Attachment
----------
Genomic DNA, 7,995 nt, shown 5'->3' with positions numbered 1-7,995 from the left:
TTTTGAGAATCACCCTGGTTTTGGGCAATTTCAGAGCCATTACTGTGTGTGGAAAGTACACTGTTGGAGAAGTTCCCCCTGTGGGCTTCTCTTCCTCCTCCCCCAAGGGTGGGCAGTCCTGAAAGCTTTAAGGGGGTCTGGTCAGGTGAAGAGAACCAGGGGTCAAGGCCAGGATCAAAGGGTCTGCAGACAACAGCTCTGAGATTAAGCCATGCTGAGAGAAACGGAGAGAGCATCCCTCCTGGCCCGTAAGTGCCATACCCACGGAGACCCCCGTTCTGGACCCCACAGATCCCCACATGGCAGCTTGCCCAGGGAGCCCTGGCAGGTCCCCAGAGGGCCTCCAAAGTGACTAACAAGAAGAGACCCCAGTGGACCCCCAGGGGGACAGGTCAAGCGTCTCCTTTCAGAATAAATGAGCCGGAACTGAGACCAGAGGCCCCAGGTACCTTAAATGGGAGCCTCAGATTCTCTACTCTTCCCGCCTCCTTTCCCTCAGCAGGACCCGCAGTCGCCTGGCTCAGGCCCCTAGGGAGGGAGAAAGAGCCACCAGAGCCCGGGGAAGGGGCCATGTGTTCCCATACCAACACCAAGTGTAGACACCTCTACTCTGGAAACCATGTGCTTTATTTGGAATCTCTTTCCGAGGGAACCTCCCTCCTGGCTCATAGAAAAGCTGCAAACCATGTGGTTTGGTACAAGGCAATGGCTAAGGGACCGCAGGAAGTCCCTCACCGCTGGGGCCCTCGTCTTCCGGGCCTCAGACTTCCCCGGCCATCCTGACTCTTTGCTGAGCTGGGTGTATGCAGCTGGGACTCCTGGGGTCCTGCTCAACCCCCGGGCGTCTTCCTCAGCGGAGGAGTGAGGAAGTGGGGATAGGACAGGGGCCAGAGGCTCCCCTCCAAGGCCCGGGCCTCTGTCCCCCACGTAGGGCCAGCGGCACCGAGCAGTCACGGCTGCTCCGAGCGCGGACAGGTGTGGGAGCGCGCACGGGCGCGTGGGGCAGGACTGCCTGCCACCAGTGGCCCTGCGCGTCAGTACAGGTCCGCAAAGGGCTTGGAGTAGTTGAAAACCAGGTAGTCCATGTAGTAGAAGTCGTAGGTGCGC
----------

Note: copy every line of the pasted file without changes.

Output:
Genomic DNA, 7,995 nt, shown 5'->3' with positions numbered 1-7,995 from the left:
TTTTGAGAATCACCCTGGTTTTGGGCAATTTCAGAGCCATTACTGTGTGTGGAAAGTACACTGTTGGAGAAGTTCCCCCTGTGGGCTTCTCTTCCTCCTCCCCCAAGGGTGGGCAGTCCTGAAAGCTTTAAGGGGGTCTGGTCAGGTGAAGAGAACCAGGGGTCAAGGCCAGGATCAAAGGGTCTGCAGACAACAGCTCTGAGATTAAGCCATGCTGAGAGAAACGGAGAGAGCATCCCTCCTGGCCCGTAAGTGCCATACCCACGGAGACCCCCGTTCTGGACCCCACAGATCCCCACATGGCAGCTTGCCCAGGGAGCCCTGGCAGGTCCCCAGAGGGCCTCCAAAGTGACTAACAAGAAGAGACCCCAGTGGACCCCCAGGGGGACAGGTCAAGCGTCTCCTTTCAGAATAAATGAGCCGGAACTGAGACCAGAGGCCCCAGGTACCTTAAATGGGAGCCTCAGATTCTCTACTCTTCCCGCCTCCTTTCCCTCAGCAGGACCCGCAGTCGCCTGGCTCAGGCCCCTAGGGAGGGAGAAAGAGCCACCAGAGCCCGGGGAAGGGGCCATGTGTTCCCATACCAACACCAAGTGTAGACACCTCTACTCTGGAAACCATGTGCTTTATTTGGAATCTCTTTCCGAGGGAACCTCCCTCCTGGCTCATAGAAAAGCTGCAAACCATGTGGTTTGGTACAAGGCAATGGCTAAGGGACCGCAGGAAGTCCCTCACCGCTGGGGCCCTCGTCTTCCGGGCCTCAGACTTCCCCGGCCATCCTGACTCTTTGCTGAGCTGGGTGTATGCAGCTGGGACTCCTGGGGTCCTGCTCAACCCCCGGGCGTCTTCCTCAGCGGAGGAGTGAGGAAGTGGGGATAGGACAGGGGCCAGAGGCTCCCCTCCAAGGCCCGGGCCTCTGTCCCCCACGTAGGGCCAGCGGCACCGAGCAGTCACGGCTGCTCCGAGCGCGGACAGGTGTGGGAGCGCGCACGGGCGCGTGGGGCAGGACTGCCTGCCACCAGTGGCCCTGCGCGTCAGTACAGGTCCGCAAAGGGCTTGGAGTAGTTGAAAACCAGGTAGTCCATGTAGTAGAAGTCGTAGGTGCGC